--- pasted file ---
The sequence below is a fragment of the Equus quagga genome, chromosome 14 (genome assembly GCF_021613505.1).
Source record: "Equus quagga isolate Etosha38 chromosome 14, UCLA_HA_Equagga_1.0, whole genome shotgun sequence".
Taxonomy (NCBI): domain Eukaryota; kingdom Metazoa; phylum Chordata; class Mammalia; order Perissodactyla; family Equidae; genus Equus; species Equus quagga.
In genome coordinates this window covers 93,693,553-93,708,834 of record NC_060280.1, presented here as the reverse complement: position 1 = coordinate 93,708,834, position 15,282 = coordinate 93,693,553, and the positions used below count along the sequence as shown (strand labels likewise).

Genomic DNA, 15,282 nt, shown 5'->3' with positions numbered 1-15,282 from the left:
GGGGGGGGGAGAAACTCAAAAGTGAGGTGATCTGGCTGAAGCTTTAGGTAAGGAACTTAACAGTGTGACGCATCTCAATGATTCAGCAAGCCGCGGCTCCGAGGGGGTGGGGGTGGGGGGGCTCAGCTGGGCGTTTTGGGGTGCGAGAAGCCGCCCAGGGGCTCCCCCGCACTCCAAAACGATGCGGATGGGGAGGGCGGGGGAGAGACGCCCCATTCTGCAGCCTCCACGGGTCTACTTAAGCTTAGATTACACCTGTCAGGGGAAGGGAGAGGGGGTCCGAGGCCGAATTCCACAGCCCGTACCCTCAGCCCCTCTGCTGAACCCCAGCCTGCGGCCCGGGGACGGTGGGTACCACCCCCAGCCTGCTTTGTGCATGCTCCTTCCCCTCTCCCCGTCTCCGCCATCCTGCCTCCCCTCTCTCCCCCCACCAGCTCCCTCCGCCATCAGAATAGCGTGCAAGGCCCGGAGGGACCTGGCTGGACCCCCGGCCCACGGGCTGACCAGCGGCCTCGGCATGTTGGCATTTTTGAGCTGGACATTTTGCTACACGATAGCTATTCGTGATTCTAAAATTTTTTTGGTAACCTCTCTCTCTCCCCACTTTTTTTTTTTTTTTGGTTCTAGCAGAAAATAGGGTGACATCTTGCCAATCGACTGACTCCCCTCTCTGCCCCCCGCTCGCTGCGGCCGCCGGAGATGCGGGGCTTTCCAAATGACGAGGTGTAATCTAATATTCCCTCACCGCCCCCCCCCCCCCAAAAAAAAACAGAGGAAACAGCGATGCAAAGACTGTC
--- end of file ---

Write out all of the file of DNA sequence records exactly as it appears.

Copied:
The sequence below is a fragment of the Equus quagga genome, chromosome 14 (genome assembly GCF_021613505.1).
Source record: "Equus quagga isolate Etosha38 chromosome 14, UCLA_HA_Equagga_1.0, whole genome shotgun sequence".
Taxonomy (NCBI): domain Eukaryota; kingdom Metazoa; phylum Chordata; class Mammalia; order Perissodactyla; family Equidae; genus Equus; species Equus quagga.
In genome coordinates this window covers 93,693,553-93,708,834 of record NC_060280.1, presented here as the reverse complement: position 1 = coordinate 93,708,834, position 15,282 = coordinate 93,693,553, and the positions used below count along the sequence as shown (strand labels likewise).

Genomic DNA, 15,282 nt, shown 5'->3' with positions numbered 1-15,282 from the left:
GGGGGGGGGAGAAACTCAAAAGTGAGGTGATCTGGCTGAAGCTTTAGGTAAGGAACTTAACAGTGTGACGCATCTCAATGATTCAGCAAGCCGCGGCTCCGAGGGGGTGGGGGTGGGGGGGCTCAGCTGGGCGTTTTGGGGTGCGAGAAGCCGCCCAGGGGCTCCCCCGCACTCCAAAACGATGCGGATGGGGAGGGCGGGGGAGAGACGCCCCATTCTGCAGCCTCCACGGGTCTACTTAAGCTTAGATTACACCTGTCAGGGGAAGGGAGAGGGGGTCCGAGGCCGAATTCCACAGCCCGTACCCTCAGCCCCTCTGCTGAACCCCAGCCTGCGGCCCGGGGACGGTGGGTACCACCCCCAGCCTGCTTTGTGCATGCTCCTTCCCCTCTCCCCGTCTCCGCCATCCTGCCTCCCCTCTCTCCCCCCACCAGCTCCCTCCGCCATCAGAATAGCGTGCAAGGCCCGGAGGGACCTGGCTGGACCCCCGGCCCACGGGCTGACCAGCGGCCTCGGCATGTTGGCATTTTTGAGCTGGACATTTTGCTACACGATAGCTATTCGTGATTCTAAAATTTTTTTGGTAACCTCTCTCTCTCCCCACTTTTTTTTTTTTTTTGGTTCTAGCAGAAAATAGGGTGACATCTTGCCAATCGACTGACTCCCCTCTCTGCCCCCCGCTCGCTGCGGCCGCCGGAGATGCGGGGCTTTCCAAATGACGAGGTGTAATCTAATATTCCCTCACCGCCCCCCCCCCCCCAAAAAAAAACAGAGGAAACAGCGATGCAAAGACTGTC